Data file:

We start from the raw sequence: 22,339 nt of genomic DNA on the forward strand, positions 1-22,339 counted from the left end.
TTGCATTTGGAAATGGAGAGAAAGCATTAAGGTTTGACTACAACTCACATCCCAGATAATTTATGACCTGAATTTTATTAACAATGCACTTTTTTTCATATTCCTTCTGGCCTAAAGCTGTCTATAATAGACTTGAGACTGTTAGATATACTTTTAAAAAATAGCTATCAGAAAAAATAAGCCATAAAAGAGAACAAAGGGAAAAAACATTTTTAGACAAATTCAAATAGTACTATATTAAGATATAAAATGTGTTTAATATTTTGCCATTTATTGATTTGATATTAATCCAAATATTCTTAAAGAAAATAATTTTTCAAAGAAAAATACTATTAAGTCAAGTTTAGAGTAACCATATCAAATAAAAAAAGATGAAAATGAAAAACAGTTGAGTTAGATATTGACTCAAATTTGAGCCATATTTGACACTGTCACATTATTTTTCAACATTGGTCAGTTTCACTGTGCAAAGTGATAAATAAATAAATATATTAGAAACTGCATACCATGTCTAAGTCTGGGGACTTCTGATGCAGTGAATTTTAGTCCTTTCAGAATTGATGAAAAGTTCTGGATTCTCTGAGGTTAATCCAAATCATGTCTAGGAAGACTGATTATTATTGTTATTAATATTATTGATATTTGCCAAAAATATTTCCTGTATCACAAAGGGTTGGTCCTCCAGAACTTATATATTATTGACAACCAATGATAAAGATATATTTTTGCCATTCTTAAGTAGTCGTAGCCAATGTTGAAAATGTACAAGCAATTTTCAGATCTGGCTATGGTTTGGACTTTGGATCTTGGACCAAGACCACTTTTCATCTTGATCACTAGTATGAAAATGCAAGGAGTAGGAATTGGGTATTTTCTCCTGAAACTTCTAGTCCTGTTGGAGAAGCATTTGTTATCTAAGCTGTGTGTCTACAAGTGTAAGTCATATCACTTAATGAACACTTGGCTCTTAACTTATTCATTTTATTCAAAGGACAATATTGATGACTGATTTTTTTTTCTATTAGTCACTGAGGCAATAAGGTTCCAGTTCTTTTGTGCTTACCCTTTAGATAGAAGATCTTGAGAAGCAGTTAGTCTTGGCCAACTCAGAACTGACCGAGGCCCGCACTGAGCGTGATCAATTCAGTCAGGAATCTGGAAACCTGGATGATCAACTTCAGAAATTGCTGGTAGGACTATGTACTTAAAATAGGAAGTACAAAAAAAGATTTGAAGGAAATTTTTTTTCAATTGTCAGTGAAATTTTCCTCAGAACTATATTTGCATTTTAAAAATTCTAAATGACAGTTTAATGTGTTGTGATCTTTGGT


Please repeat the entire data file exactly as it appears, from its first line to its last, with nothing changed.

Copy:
We start from the raw sequence: 22,339 nt of genomic DNA on the forward strand, positions 1-22,339 counted from the left end.
TTGCATTTGGAAATGGAGAGAAAGCATTAAGGTTTGACTACAACTCACATCCCAGATAATTTATGACCTGAATTTTATTAACAATGCACTTTTTTTCATATTCCTTCTGGCCTAAAGCTGTCTATAATAGACTTGAGACTGTTAGATATACTTTTAAAAAATAGCTATCAGAAAAAATAAGCCATAAAAGAGAACAAAGGGAAAAAACATTTTTAGACAAATTCAAATAGTACTATATTAAGATATAAAATGTGTTTAATATTTTGCCATTTATTGATTTGATATTAATCCAAATATTCTTAAAGAAAATAATTTTTCAAAGAAAAATACTATTAAGTCAAGTTTAGAGTAACCATATCAAATAAAAAAAGATGAAAATGAAAAACAGTTGAGTTAGATATTGACTCAAATTTGAGCCATATTTGACACTGTCACATTATTTTTCAACATTGGTCAGTTTCACTGTGCAAAGTGATAAATAAATAAATATATTAGAAACTGCATACCATGTCTAAGTCTGGGGACTTCTGATGCAGTGAATTTTAGTCCTTTCAGAATTGATGAAAAGTTCTGGATTCTCTGAGGTTAATCCAAATCATGTCTAGGAAGACTGATTATTATTGTTATTAATATTATTGATATTTGCCAAAAATATTTCCTGTATCACAAAGGGTTGGTCCTCCAGAACTTATATATTATTGACAACCAATGATAAAGATATATTTTTGCCATTCTTAAGTAGTCGTAGCCAATGTTGAAAATGTACAAGCAATTTTCAGATCTGGCTATGGTTTGGACTTTGGATCTTGGACCAAGACCACTTTTCATCTTGATCACTAGTATGAAAATGCAAGGAGTAGGAATTGGGTATTTTCTCCTGAAACTTCTAGTCCTGTTGGAGAAGCATTTGTTATCTAAGCTGTGTGTCTACAAGTGTAAGTCATATCACTTAATGAACACTTGGCTCTTAACTTATTCATTTTATTCAAAGGACAATATTGATGACTGATTTTTTTTTCTATTAGTCACTGAGGCAATAAGGTTCCAGTTCTTTTGTGCTTACCCTTTAGATAGAAGATCTTGAGAAGCAGTTAGTCTTGGCCAACTCAGAACTGACCGAGGCCCGCACTGAGCGTGATCAATTCAGTCAGGAATCTGGAAACCTGGATGATCAACTTCAGAAATTGCTGGTAGGACTATGTACTTAAAATAGGAAGTACAAAAAAAGATTTGAAGGAAATTTTTTTTCAATTGTCAGTGAAATTTTCCTCAGAACTATATTTGCATTTTAAAAATTCTAAATGACAGTTTAATGTGTTGTGATCTTTGGT